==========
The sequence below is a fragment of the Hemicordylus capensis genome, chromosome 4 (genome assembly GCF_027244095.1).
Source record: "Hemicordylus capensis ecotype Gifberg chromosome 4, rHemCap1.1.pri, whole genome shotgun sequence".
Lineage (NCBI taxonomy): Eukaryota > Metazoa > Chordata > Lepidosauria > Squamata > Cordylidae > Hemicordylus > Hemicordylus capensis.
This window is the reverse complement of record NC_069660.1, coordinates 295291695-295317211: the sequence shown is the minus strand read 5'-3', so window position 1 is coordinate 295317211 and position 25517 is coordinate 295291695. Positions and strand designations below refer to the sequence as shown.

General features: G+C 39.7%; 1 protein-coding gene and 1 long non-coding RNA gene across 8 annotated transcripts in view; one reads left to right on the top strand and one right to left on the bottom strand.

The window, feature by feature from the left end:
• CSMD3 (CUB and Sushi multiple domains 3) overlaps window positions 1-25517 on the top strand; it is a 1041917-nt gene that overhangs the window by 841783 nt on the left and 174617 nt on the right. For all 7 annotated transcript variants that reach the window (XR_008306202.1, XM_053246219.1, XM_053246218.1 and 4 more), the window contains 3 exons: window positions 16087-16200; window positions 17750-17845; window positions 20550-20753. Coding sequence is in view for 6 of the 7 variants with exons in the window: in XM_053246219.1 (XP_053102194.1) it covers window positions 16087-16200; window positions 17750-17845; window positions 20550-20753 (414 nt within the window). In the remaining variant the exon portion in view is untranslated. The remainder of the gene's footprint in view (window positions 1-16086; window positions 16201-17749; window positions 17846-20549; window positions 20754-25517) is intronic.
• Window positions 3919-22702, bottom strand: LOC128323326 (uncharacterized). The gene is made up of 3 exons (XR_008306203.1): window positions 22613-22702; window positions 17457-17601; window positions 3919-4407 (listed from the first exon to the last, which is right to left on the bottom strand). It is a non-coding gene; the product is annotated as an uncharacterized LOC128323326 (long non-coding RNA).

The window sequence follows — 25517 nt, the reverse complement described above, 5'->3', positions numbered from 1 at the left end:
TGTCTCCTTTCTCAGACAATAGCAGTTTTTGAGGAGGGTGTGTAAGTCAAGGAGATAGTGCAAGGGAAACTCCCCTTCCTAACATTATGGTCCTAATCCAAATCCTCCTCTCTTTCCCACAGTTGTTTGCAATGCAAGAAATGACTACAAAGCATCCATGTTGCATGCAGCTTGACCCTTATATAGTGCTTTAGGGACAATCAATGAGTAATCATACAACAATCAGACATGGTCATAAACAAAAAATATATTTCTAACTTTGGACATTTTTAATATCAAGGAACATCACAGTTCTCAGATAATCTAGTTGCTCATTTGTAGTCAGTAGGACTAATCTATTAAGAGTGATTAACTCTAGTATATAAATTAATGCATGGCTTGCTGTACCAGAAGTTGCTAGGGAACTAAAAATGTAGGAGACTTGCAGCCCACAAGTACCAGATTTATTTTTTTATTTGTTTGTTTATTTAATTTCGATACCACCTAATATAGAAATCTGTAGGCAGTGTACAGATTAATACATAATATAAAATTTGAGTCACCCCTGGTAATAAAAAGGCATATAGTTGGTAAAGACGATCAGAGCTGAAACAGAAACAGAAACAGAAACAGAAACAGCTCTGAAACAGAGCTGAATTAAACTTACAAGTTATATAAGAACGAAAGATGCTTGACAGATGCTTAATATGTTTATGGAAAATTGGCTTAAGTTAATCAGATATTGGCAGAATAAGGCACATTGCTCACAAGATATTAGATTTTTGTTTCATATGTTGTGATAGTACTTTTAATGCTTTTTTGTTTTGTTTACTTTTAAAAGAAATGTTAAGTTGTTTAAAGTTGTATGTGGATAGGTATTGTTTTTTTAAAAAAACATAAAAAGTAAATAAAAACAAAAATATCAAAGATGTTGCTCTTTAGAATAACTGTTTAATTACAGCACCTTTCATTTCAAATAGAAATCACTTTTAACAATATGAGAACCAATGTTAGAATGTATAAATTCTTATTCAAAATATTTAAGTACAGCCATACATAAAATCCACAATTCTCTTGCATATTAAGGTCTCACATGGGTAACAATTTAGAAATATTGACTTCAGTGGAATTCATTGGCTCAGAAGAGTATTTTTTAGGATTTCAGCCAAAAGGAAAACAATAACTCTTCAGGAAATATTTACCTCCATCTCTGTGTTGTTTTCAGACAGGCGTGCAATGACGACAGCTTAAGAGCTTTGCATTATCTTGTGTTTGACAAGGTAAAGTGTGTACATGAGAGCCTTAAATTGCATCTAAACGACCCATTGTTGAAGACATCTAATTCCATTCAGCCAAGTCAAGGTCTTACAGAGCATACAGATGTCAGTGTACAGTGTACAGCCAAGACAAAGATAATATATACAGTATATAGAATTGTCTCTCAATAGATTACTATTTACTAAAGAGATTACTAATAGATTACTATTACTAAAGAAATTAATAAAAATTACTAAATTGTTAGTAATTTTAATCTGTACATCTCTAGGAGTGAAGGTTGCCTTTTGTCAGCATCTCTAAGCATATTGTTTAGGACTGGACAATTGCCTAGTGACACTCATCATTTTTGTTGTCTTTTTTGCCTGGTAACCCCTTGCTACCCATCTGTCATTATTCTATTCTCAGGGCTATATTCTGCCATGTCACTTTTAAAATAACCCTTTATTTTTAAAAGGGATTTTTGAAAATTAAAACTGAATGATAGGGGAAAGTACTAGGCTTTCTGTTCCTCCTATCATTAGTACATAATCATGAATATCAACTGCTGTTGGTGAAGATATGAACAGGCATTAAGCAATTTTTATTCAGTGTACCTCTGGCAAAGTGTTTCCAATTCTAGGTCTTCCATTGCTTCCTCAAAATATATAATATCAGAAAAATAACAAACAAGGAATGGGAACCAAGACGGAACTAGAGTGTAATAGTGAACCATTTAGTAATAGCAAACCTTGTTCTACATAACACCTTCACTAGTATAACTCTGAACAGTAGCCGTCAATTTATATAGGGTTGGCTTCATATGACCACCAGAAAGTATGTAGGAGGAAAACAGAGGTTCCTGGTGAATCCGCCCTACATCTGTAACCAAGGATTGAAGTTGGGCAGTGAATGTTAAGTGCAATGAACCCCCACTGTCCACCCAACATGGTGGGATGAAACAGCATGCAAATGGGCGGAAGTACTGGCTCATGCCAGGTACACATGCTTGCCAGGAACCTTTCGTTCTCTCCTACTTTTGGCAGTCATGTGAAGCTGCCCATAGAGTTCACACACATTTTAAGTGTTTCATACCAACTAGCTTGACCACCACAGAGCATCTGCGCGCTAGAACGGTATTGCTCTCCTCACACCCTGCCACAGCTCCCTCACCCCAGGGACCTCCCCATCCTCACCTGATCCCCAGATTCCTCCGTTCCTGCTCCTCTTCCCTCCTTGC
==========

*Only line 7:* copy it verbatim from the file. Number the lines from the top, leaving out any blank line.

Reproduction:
• CSMD3 (CUB and Sushi multiple domains 3) overlaps window positions 1-25517 on the top strand; it is a 1041917-nt gene that overhangs the window by 841783 nt on the left and 174617 nt on the right. For all 7 annotated transcript variants that reach the window (XR_008306202.1, XM_053246219.1, XM_053246218.1 and 4 more), the window contains 3 exons: window positions 16087-16200; window positions 17750-17845; window positions 20550-20753. Coding sequence is in view for 6 of the 7 variants with exons in the window: in XM_053246219.1 (XP_053102194.1) it covers window positions 16087-16200; window positions 17750-17845; window positions 20550-20753 (414 nt within the window). In the remaining variant the exon portion in view is untranslated. The remainder of the gene's footprint in view (window positions 1-16086; window positions 16201-17749; window positions 17846-20549; window positions 20754-25517) is intronic.